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The occupational culture and management of the 19th-century White House reflected the social climate and ethnic composition of Washington, D.C.

The White House staff, like that of many elite Washington households, was racially and ethnically mixed. Because managerial roles were usually assigned to white employees, tensions sometimes developed between white stewards and African American house workers.

The Executive Mansion was run according to accepted practices for operating a prominent mid-Atlantic household. Washington’s social elite had a high standard for entertainment and household service, and expected the same when attending White House teas, dances, and dinners.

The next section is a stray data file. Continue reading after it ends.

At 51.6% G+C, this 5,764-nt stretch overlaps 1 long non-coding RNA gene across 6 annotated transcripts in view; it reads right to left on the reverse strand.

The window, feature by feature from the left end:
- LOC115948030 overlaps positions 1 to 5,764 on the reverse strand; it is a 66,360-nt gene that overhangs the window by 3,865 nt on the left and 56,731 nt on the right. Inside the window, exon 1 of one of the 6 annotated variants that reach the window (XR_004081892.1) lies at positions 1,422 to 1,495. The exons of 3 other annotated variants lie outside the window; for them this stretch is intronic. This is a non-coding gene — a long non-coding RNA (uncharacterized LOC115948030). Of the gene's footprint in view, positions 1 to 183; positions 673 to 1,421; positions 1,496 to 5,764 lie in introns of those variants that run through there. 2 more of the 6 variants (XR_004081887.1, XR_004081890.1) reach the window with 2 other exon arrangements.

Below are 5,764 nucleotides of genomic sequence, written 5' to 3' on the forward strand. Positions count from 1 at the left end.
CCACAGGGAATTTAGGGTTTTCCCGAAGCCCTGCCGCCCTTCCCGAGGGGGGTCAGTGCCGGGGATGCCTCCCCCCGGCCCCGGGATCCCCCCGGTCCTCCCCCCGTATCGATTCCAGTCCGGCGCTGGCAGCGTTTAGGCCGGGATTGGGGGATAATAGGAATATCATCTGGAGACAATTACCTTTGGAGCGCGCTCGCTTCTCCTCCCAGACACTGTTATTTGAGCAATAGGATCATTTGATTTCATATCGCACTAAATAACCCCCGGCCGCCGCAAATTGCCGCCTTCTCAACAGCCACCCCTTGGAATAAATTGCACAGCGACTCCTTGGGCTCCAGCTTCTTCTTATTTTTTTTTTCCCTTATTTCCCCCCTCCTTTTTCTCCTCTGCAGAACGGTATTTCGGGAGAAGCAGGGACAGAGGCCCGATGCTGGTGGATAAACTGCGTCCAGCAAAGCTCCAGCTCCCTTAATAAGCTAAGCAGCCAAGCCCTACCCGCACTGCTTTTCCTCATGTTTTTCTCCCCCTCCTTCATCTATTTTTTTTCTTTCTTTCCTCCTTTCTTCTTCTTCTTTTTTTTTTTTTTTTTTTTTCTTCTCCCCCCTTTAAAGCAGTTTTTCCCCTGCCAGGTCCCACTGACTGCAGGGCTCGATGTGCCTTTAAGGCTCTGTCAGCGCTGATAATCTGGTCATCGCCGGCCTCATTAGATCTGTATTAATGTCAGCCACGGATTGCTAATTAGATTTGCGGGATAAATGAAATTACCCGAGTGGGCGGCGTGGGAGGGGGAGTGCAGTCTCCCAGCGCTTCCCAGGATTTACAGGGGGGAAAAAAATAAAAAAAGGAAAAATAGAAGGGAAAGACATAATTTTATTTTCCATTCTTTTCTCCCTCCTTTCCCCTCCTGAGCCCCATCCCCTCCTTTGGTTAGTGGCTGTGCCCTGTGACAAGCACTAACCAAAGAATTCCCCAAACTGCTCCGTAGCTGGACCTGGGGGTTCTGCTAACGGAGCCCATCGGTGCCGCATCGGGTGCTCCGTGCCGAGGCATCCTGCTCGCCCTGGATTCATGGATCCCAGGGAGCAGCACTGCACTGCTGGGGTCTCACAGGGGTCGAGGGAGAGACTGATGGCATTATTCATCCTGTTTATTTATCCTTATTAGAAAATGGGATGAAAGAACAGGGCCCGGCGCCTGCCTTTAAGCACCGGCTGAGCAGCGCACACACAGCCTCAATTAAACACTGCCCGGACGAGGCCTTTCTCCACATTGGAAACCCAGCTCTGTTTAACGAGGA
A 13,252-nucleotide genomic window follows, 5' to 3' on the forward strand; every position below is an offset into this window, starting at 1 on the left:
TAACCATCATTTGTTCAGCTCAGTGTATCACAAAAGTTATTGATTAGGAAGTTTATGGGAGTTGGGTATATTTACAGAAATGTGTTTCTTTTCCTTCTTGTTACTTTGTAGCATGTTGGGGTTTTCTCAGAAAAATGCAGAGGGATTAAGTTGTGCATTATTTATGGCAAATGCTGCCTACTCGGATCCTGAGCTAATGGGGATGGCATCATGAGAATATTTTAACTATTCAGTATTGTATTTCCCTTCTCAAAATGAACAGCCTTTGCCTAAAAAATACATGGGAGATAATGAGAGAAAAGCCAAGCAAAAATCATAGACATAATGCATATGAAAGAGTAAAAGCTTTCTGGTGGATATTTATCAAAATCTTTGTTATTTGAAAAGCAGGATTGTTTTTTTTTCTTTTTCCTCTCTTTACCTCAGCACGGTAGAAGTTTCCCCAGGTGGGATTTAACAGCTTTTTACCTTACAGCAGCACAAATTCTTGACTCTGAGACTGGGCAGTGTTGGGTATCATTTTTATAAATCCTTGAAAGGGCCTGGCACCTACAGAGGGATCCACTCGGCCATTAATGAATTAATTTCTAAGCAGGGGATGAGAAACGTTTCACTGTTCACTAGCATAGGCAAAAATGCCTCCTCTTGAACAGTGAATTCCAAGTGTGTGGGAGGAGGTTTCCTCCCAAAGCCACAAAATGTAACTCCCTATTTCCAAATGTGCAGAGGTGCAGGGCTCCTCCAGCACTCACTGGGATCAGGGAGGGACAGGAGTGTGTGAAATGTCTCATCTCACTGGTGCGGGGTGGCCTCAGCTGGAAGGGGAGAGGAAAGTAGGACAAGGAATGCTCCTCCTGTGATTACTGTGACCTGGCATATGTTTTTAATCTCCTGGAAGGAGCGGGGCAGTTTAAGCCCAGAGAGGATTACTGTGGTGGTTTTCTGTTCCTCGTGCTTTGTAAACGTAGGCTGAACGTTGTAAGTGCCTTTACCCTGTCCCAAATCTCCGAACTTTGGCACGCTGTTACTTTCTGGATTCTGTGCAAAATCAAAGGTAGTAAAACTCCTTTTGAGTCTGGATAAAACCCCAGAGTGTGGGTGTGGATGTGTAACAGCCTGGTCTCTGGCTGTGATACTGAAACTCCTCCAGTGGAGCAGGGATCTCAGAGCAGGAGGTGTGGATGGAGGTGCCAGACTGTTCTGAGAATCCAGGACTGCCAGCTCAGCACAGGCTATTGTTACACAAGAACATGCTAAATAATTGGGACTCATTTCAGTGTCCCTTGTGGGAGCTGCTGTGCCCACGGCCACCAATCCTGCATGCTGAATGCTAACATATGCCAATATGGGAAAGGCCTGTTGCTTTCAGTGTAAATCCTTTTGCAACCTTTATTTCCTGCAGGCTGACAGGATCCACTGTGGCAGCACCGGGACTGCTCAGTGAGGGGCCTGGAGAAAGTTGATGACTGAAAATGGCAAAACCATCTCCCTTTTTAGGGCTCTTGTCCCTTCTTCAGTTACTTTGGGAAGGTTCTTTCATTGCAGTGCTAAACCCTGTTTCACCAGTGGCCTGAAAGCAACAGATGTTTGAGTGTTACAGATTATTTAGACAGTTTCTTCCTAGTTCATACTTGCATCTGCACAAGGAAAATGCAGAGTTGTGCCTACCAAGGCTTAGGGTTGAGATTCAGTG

The mansion and grounds were open to the public during certain hours of the day; any visitor who dropped in unannounced might be taken straight to the president’s office. Women of society left cards to let the first lady know they had come to call. Ushers, guards, doormen, and messengers often did double duty in the executive offices and the residence, screening visitors and carrying out tasks associated with social and domestic life in the White House.


Jerry Smith, North Portico, c. 1889

Jerry Smith started working at the White House during the Ulysses S. Grant administration in the late 1860s, and served as butler, cook, doorman, and footman until his retirement some 35 years later. He was often seen with his signature feather duster. Shortly before dying at age 69 in 1904, Smith was visited at his home by President Theodore Roosevelt.

Photo by Frances Benjamin Johnston | Library of Congress

Image: Jerry Smith, North Portico, c. 1889.
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